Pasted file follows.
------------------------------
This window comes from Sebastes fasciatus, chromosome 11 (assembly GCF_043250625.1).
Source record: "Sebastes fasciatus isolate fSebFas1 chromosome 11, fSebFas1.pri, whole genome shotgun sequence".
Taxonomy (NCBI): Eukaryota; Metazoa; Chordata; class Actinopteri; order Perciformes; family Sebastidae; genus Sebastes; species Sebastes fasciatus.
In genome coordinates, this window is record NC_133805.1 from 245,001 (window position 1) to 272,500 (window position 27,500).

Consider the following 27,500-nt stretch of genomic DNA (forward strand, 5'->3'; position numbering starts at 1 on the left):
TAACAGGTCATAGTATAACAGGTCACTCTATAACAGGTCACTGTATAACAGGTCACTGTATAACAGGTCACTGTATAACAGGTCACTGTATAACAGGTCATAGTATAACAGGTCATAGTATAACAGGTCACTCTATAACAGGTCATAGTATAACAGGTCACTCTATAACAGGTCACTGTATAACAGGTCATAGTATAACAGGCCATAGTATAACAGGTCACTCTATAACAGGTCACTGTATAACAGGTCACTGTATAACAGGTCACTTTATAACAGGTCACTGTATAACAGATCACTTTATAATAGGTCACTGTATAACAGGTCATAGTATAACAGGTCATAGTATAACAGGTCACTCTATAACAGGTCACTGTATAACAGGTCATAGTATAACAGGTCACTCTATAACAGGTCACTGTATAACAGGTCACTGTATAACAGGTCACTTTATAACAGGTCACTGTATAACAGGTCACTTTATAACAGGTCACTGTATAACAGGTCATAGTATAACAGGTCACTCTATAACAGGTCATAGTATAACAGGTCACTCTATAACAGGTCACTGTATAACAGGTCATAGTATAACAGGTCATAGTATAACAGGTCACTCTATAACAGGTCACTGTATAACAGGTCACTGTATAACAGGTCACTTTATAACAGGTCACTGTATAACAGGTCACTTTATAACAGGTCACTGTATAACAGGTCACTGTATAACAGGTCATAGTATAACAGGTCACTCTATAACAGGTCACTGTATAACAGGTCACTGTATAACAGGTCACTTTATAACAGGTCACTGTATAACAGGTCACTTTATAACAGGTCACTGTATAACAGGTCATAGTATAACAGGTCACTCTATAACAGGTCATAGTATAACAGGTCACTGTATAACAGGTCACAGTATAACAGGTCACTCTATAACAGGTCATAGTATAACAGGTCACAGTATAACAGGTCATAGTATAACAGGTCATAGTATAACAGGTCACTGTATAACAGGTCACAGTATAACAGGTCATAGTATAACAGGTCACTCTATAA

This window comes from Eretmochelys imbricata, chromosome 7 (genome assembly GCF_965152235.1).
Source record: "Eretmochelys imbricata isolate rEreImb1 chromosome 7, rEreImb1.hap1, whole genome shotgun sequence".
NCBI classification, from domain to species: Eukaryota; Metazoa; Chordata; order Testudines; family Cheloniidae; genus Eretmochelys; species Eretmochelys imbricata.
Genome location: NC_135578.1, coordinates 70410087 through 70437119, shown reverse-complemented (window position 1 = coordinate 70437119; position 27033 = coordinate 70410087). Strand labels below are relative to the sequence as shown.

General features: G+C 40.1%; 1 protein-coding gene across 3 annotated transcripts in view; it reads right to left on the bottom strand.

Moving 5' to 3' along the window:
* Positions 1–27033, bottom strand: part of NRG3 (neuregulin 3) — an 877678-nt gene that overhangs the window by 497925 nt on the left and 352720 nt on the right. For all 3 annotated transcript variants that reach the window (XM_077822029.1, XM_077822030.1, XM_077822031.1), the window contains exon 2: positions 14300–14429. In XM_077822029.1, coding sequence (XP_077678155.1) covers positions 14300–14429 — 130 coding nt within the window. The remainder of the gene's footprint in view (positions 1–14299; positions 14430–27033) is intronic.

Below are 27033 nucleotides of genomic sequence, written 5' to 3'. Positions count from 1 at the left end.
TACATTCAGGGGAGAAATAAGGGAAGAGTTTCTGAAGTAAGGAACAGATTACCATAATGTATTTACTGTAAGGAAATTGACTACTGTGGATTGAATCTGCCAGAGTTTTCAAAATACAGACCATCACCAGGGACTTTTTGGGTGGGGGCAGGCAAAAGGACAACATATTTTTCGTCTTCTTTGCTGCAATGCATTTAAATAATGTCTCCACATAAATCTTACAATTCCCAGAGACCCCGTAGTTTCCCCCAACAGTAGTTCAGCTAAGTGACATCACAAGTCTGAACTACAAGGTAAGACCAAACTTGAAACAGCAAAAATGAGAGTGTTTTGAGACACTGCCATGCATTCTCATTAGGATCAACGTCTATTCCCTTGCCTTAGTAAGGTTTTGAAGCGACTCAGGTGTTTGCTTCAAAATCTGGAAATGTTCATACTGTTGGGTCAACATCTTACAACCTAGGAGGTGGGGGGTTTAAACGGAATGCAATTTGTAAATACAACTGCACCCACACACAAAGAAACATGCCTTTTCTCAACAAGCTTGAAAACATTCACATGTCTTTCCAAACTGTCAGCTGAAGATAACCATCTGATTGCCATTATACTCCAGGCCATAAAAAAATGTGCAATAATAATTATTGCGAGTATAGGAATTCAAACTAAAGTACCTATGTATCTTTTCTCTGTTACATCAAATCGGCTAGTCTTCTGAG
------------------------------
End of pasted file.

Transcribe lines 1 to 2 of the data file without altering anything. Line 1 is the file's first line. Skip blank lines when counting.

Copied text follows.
This window comes from Sebastes fasciatus, chromosome 11 (assembly GCF_043250625.1).
Source record: "Sebastes fasciatus isolate fSebFas1 chromosome 11, fSebFas1.pri, whole genome shotgun sequence".